"It has been a gateway for some players," says Kiri Miller, an ethnomusicologist at Brown University in Providence, R.I., who has studied the culture of gaming and its links to music. Game competency comes relatively quickly, she says. "It has helped some people say 'OK, I could achieve this [in game form] – and it might be worth really working to achieve this on a real instrument."
That's hardly universal. For many hard-core gamers, there is a "flow experience" that's not so much about musicmaking as it is about YouTube potential. "They love the ridiculousness of making all of these motions that have nothing to do with the sounds that come out," Ms. Miller says. "They love that disconnect."
Others prefer to see connections. The rapid rise of music-based gaming has taken the music world by surprise, says Joe Lamond, chief executive of NAMM, a nonprofit trade association of some 9,000 retailers and manufacturers of musical instruments. Released late 2007, "Guitar Hero III" made $115 million in its first week, straddling demographics that ranged from nostalgic boomers to ironic millennials to kids whose parents support nonshooting games.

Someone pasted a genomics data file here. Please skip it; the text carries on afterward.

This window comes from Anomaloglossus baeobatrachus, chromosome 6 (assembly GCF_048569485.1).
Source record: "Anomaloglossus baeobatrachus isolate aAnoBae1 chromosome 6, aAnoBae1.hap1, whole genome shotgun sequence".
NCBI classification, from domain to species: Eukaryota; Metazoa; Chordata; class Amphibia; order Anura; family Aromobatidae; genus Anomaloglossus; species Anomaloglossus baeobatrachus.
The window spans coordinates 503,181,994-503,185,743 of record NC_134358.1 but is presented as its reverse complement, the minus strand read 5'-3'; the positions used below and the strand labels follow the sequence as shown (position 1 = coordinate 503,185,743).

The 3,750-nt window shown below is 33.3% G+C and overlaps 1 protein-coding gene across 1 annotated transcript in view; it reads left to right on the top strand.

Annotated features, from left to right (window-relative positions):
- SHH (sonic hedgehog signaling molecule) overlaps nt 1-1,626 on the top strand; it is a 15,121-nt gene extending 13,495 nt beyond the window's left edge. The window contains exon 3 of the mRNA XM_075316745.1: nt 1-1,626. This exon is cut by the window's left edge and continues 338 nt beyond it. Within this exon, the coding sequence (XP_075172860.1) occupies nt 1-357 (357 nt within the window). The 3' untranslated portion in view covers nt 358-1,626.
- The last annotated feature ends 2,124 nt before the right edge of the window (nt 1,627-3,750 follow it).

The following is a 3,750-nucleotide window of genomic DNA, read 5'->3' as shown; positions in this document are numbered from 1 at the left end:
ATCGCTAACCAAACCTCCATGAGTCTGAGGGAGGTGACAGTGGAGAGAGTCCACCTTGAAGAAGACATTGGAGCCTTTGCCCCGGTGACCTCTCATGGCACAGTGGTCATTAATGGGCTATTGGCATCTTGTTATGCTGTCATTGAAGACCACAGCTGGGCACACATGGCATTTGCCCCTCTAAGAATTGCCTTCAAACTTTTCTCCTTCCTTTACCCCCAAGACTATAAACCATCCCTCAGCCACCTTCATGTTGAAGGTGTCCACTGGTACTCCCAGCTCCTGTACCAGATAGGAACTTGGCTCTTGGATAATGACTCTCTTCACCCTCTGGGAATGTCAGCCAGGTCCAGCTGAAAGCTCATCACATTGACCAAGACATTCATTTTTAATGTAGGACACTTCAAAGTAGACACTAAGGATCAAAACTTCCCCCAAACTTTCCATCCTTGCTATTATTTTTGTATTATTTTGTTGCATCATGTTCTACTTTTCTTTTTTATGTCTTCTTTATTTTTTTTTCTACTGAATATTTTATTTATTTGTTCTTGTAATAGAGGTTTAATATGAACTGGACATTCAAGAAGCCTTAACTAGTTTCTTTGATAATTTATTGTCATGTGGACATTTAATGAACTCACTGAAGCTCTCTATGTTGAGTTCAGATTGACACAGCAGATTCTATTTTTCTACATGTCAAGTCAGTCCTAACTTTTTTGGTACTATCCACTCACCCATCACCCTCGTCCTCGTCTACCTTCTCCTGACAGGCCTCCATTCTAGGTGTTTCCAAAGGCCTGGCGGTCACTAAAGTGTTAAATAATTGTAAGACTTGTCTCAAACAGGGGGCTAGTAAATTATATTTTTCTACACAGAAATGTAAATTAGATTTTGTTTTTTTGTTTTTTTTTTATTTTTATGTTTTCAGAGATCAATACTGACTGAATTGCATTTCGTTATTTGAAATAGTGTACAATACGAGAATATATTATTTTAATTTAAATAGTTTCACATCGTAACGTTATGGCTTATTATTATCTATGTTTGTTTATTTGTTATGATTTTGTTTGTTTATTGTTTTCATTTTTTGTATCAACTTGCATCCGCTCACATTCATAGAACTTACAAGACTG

"Our hope is that this is just maybe proving what we felt: that inherently there's a real desire for everyone to make music," says Mr. Lamond. He resists trying to guess whether some guitar gamers will pick up stringed instruments, but he believes it's worth probing, and others do, too.
"Some of our more progressive members are already out there doing promotions with 'Guitar Hero,' " he says. One preholiday promotion: A consumer who bought Guitar Hero at Guitar Center could get $50 off a guitar.